Recognizing the Right Not to Know: Conceptual, Professional, and Legal Implications

Journal of Law, Medicine and Ethics 42 (1):53-63 (2014)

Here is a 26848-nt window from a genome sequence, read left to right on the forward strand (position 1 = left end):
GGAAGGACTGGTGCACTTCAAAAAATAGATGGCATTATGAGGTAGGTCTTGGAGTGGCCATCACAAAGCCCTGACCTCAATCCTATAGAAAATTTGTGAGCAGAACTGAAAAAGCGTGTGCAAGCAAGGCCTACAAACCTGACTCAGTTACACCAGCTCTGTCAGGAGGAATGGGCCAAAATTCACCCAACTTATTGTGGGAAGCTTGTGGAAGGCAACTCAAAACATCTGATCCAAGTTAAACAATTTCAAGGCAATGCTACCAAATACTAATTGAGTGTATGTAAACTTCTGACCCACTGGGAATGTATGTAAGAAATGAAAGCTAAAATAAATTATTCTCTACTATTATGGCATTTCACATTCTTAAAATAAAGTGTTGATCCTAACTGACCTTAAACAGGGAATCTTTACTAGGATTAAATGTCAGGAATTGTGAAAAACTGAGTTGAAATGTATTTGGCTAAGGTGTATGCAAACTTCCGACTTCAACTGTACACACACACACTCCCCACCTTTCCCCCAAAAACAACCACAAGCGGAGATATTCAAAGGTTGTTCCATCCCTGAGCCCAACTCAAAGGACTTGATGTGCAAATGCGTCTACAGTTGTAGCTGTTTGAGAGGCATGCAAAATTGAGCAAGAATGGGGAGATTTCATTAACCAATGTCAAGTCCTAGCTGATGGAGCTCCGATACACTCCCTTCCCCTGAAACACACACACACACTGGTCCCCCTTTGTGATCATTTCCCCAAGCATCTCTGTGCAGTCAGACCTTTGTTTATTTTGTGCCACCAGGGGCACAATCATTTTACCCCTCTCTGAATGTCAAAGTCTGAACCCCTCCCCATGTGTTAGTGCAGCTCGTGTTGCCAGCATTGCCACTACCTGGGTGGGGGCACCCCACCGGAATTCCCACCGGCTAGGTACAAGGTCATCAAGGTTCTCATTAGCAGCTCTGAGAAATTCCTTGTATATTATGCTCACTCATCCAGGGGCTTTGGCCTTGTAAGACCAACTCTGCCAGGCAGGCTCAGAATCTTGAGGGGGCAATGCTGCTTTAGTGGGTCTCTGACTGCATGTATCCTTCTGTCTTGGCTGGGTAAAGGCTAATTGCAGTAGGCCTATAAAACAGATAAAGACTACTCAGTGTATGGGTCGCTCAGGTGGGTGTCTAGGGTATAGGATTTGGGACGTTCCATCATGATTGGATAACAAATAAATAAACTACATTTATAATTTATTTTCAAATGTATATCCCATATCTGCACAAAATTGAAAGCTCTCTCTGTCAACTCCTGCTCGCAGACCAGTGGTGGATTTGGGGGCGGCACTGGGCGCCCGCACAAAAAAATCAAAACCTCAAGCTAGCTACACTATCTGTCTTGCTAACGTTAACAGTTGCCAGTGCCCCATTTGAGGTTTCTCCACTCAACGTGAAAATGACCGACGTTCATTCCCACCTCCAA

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The right not to know is a contested matter. This can be because the inversion of the normal framing of entitlement to information about one's own health is thought to be illogical and inconsistent with self-authorship and/or because the very idea of claiming a right not to know information is an inappropriate appeal to the discourse of rights that places impossible responsibilities on others. Notwithstanding, there has been a sustained increase in this kind of appeal in recent years fueled in large part by the rise and rise of the importance of personal autonomy in health care ethics, and by domestic and international health law. The right not to know has been acknowledged in at least two important international legal instruments. For example, the UNESCO Universal Declaration on the Human Genome and Human Rights, Article 5c provides: “The right of every individual to decide whether or not to be informed of the results of genetic examination and the resulting consequences should be respected.”



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